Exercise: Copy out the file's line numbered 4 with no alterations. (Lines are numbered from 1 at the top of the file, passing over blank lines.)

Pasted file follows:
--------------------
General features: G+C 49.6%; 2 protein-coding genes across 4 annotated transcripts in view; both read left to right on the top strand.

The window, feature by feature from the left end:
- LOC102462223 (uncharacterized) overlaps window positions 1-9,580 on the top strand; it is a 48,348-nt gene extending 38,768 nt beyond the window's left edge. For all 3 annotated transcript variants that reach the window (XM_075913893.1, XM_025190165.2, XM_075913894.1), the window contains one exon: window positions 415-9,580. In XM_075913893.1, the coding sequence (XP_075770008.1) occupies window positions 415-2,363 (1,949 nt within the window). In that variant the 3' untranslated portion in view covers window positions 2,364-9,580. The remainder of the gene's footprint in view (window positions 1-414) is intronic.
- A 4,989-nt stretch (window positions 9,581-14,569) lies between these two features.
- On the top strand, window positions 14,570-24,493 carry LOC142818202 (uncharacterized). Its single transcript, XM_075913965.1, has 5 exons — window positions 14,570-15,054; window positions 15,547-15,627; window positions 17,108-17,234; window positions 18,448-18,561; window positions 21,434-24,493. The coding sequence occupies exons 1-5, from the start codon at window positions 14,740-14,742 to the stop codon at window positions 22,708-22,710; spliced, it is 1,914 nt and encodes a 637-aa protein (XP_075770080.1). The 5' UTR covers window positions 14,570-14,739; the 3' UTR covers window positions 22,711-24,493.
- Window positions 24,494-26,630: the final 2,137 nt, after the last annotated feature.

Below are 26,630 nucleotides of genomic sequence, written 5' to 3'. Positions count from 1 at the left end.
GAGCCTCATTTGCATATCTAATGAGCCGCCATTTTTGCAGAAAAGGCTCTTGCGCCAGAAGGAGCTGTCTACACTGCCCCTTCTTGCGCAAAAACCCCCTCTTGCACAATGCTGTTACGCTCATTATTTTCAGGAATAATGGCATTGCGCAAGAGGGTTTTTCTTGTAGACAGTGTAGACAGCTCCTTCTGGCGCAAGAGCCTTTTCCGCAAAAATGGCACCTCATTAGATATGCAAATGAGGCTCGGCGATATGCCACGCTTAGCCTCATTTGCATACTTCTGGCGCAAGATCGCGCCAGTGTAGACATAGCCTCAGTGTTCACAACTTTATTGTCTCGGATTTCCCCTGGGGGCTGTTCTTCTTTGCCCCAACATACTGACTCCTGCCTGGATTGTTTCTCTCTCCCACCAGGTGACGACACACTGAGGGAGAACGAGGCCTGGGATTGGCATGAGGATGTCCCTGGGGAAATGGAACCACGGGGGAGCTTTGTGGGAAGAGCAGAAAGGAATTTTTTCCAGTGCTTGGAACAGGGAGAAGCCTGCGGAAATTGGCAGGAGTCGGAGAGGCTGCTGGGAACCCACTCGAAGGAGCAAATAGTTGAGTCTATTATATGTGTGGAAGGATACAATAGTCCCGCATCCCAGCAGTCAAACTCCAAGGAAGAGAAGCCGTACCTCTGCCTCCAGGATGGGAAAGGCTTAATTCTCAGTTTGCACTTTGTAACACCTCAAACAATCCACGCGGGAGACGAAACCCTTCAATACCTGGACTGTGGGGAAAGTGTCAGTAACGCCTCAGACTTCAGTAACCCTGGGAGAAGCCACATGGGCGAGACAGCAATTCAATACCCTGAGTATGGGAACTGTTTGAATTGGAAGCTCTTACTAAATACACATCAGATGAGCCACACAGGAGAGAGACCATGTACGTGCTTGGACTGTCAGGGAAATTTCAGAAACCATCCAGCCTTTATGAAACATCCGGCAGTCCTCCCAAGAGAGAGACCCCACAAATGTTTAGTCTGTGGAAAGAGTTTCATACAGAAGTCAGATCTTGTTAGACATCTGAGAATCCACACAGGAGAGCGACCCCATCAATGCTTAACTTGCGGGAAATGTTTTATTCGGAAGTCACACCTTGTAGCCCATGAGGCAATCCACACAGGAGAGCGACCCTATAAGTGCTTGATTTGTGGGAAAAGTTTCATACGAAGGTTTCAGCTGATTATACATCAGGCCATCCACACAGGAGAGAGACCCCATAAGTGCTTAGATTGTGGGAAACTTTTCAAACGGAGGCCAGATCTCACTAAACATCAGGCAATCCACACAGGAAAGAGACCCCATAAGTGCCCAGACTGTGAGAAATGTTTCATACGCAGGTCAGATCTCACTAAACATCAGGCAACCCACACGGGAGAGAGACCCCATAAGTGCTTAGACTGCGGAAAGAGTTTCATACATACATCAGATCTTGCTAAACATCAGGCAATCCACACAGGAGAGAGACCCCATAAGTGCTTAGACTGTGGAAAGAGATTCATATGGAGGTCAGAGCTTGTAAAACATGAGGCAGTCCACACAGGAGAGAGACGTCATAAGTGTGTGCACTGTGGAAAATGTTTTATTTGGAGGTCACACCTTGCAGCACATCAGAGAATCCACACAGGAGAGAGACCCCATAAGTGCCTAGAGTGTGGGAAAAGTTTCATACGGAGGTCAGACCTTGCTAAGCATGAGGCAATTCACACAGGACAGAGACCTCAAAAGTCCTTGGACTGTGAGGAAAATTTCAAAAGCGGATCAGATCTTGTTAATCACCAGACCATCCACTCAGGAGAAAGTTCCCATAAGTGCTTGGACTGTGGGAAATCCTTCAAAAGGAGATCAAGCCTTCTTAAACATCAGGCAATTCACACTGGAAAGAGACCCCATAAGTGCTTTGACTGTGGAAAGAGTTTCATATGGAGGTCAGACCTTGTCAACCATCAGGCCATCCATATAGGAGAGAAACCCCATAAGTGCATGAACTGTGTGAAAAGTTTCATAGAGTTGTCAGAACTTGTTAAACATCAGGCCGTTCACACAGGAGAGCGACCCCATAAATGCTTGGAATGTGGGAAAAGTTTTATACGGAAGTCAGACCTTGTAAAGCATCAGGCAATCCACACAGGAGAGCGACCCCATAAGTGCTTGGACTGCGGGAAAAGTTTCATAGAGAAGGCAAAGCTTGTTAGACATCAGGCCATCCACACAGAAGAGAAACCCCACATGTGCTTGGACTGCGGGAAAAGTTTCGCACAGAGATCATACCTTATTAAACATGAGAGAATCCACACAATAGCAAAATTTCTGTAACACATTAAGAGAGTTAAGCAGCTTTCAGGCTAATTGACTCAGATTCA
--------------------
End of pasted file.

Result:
- A 4,989-nt stretch (window positions 9,581-14,569) lies between these two features.